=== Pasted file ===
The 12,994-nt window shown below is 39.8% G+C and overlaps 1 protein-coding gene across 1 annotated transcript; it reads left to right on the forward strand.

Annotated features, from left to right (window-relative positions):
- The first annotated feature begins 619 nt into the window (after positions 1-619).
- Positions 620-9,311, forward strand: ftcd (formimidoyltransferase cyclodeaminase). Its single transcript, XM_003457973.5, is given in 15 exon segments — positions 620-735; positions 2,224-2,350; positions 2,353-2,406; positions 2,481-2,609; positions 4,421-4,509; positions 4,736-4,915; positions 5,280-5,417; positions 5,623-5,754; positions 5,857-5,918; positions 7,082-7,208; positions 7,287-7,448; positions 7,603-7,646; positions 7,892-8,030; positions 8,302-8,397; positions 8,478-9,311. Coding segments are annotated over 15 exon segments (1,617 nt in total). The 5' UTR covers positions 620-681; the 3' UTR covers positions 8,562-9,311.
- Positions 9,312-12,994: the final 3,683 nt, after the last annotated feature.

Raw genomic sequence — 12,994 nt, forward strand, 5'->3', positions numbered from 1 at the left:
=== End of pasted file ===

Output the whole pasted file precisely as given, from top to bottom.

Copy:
The 12,994-nt window shown below is 39.8% G+C and overlaps 1 protein-coding gene across 1 annotated transcript; it reads left to right on the forward strand.

Annotated features, from left to right (window-relative positions):
- The first annotated feature begins 619 nt into the window (after positions 1-619).
- Positions 620-9,311, forward strand: ftcd (formimidoyltransferase cyclodeaminase). Its single transcript, XM_003457973.5, is given in 15 exon segments — positions 620-735; positions 2,224-2,350; positions 2,353-2,406; positions 2,481-2,609; positions 4,421-4,509; positions 4,736-4,915; positions 5,280-5,417; positions 5,623-5,754; positions 5,857-5,918; positions 7,082-7,208; positions 7,287-7,448; positions 7,603-7,646; positions 7,892-8,030; positions 8,302-8,397; positions 8,478-9,311. Coding segments are annotated over 15 exon segments (1,617 nt in total). The 5' UTR covers positions 620-681; the 3' UTR covers positions 8,562-9,311.
- Positions 9,312-12,994: the final 3,683 nt, after the last annotated feature.

Raw genomic sequence — 12,994 nt, forward strand, 5'->3', positions numbered from 1 at the left: